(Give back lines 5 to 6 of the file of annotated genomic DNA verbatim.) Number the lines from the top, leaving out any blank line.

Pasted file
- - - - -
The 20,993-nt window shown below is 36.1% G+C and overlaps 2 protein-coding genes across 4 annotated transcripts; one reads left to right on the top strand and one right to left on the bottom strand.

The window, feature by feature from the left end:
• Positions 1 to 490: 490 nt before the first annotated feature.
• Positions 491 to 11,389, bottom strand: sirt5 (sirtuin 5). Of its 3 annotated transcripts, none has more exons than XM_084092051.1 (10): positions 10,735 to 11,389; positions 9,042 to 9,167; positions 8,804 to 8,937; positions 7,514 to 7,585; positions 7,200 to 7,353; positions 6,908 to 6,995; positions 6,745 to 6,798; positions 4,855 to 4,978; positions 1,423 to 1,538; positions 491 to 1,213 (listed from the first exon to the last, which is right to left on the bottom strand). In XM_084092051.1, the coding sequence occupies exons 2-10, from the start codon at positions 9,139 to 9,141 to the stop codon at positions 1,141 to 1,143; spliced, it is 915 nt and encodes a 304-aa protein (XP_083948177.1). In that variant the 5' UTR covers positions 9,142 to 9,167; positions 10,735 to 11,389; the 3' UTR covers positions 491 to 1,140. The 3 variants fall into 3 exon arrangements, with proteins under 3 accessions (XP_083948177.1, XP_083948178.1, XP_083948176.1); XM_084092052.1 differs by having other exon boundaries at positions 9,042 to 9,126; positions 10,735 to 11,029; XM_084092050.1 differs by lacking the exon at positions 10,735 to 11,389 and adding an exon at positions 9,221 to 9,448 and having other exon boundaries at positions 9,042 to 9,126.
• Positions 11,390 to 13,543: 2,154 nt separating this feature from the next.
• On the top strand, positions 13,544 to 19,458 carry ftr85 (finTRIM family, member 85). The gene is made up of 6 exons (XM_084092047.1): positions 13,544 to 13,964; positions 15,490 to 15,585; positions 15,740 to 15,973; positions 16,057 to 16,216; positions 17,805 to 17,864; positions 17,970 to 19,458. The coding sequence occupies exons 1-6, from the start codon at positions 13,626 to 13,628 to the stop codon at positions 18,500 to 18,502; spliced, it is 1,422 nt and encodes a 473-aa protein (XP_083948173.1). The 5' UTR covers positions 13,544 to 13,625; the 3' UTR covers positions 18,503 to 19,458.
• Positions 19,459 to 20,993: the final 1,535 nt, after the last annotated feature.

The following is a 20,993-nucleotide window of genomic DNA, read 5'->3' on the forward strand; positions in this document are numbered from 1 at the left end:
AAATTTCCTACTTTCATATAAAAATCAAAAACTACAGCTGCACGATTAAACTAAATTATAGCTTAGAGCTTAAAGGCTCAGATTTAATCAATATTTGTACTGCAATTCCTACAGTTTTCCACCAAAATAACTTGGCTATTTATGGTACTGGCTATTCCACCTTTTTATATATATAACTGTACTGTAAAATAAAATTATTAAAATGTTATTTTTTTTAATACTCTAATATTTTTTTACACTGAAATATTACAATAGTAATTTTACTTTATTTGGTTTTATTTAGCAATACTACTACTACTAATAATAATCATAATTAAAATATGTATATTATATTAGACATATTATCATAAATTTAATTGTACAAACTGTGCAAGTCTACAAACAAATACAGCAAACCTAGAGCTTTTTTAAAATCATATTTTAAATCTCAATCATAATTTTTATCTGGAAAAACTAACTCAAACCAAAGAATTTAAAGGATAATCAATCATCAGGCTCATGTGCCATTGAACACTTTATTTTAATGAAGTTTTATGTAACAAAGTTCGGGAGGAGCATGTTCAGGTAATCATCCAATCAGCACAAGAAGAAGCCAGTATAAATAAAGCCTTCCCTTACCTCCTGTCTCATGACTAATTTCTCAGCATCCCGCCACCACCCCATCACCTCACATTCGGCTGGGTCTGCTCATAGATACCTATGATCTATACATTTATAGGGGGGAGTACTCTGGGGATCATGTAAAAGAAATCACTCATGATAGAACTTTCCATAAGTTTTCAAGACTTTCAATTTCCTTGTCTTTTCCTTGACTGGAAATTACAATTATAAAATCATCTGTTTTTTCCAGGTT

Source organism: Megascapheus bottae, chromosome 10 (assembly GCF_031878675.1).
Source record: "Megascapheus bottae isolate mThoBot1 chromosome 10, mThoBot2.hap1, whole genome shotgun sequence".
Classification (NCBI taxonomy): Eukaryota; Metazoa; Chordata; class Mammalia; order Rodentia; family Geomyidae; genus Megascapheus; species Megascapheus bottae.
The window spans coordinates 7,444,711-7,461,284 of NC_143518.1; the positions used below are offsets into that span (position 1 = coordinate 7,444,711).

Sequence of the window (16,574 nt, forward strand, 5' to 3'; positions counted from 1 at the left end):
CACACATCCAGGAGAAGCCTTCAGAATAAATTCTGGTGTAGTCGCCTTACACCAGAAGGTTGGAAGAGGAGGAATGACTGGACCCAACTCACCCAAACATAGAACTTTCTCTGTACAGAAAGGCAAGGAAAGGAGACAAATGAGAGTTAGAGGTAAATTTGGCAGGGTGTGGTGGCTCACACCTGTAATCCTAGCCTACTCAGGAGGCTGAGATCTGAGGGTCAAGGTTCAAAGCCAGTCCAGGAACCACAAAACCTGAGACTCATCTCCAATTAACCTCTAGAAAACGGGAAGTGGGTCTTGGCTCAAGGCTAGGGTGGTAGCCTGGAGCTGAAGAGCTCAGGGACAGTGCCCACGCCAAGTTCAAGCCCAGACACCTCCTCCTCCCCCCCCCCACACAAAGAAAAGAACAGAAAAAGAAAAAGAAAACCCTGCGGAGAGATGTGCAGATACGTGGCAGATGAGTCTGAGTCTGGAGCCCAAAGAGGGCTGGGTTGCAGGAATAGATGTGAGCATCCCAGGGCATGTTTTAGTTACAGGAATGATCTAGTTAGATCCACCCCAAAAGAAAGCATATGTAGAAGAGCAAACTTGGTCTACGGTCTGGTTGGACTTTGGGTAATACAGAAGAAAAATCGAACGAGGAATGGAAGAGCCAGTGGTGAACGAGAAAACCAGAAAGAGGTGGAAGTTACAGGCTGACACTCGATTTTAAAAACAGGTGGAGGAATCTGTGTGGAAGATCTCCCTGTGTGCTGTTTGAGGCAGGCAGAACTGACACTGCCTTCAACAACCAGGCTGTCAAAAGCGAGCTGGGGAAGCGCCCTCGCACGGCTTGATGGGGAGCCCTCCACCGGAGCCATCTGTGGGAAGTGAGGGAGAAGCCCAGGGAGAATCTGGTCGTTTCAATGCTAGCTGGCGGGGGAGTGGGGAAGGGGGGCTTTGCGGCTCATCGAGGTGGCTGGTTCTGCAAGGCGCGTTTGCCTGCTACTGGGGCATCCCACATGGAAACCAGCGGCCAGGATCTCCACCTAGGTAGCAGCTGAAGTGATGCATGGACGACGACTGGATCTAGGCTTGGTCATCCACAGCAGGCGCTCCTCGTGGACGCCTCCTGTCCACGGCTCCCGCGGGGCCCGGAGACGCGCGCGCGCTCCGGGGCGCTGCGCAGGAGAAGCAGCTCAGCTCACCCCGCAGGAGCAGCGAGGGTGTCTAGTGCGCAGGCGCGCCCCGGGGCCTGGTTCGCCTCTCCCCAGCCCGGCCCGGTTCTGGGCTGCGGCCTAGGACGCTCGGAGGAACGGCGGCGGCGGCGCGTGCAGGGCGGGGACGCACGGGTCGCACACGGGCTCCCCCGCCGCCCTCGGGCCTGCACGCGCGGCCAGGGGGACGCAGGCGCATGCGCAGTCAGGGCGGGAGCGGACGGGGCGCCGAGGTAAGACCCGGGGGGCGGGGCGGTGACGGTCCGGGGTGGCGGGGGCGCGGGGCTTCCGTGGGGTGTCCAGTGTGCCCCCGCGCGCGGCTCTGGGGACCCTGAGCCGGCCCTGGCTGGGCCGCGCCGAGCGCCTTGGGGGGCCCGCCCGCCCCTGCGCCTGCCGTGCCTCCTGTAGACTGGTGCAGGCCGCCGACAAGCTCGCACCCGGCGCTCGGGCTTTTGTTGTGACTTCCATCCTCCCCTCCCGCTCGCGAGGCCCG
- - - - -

• Positions 11,390 to 13,543: 2,154 nt separating this feature from the next.
• On the top strand, positions 13,544 to 19,458 carry ftr85 (finTRIM family, member 85). The gene is made up of 6 exons (XM_084092047.1): positions 13,544 to 13,964; positions 15,490 to 15,585; positions 15,740 to 15,973; positions 16,057 to 16,216; positions 17,805 to 17,864; positions 17,970 to 19,458. The coding sequence occupies exons 1-6, from the start codon at positions 13,626 to 13,628 to the stop codon at positions 18,500 to 18,502; spliced, it is 1,422 nt and encodes a 473-aa protein (XP_083948173.1). The 5' UTR covers positions 13,544 to 13,625; the 3' UTR covers positions 18,503 to 19,458.